The flood of numbers associated with the state’s tax collections has created growing confusion. However, what should not get lost in this confusion is that those numbers all converge on one truth: the tax plan passed in 2013 costs more than was originally projected and is likely to hamper our state’s ability to reinvest as the economy recovers. Yesterday’s announcement by state officials that the consensus revenue forecast expects revenue to be $271 million short of projections for the current fiscal year confirms the challenges ahead.
So here is a break down on the numbers.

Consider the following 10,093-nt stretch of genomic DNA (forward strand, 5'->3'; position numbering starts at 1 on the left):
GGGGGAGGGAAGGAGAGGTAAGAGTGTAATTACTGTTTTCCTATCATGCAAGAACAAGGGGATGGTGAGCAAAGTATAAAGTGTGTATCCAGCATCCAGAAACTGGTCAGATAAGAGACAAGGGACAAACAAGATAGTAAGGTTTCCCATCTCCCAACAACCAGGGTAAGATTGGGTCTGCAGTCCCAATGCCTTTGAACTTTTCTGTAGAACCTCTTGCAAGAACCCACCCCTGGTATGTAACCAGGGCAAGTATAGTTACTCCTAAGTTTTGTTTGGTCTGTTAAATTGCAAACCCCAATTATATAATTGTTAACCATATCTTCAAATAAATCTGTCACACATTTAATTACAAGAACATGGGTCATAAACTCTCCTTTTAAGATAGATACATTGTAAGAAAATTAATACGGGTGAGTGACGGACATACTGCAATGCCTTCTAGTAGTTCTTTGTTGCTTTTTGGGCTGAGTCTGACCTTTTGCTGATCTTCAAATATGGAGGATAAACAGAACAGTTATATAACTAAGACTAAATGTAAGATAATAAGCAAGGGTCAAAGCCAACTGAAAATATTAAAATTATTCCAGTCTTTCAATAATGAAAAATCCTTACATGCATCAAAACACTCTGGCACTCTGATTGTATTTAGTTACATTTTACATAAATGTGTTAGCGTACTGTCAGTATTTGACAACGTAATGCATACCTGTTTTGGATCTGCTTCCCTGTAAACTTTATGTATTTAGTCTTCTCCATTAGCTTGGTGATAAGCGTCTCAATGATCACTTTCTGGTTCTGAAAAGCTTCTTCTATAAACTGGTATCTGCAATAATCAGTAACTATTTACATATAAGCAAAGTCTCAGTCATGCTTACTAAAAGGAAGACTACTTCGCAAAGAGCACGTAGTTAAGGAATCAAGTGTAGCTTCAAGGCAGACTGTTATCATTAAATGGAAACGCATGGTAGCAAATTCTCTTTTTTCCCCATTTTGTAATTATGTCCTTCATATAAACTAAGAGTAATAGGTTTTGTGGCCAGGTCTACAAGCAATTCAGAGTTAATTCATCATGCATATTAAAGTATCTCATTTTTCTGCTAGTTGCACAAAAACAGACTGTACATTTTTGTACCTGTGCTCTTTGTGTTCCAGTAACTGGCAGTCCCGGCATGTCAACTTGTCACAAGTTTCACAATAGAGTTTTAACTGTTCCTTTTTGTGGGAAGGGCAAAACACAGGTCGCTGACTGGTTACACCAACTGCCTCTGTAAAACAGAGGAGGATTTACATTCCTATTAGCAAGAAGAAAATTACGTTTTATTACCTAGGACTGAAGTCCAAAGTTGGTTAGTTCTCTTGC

The total cost of the tax plan is approaching $1 billion for the current fiscal year that runs from July 1, 2014 to June 30, 2015. This number measures the difference between the amount of tax revenue the state would have collected under the old tax structure and what the state is collecting under the new tax plan. The new tax plan was originally estimated to reduce tax revenue by $512.8 million for the current fiscal year, but that estimate is proving to be far lower than what we’re seeing today. BTC’s original estimates suggested that the total cost of the tax plan could reach $1 billion by the end of the current fiscal year. Read more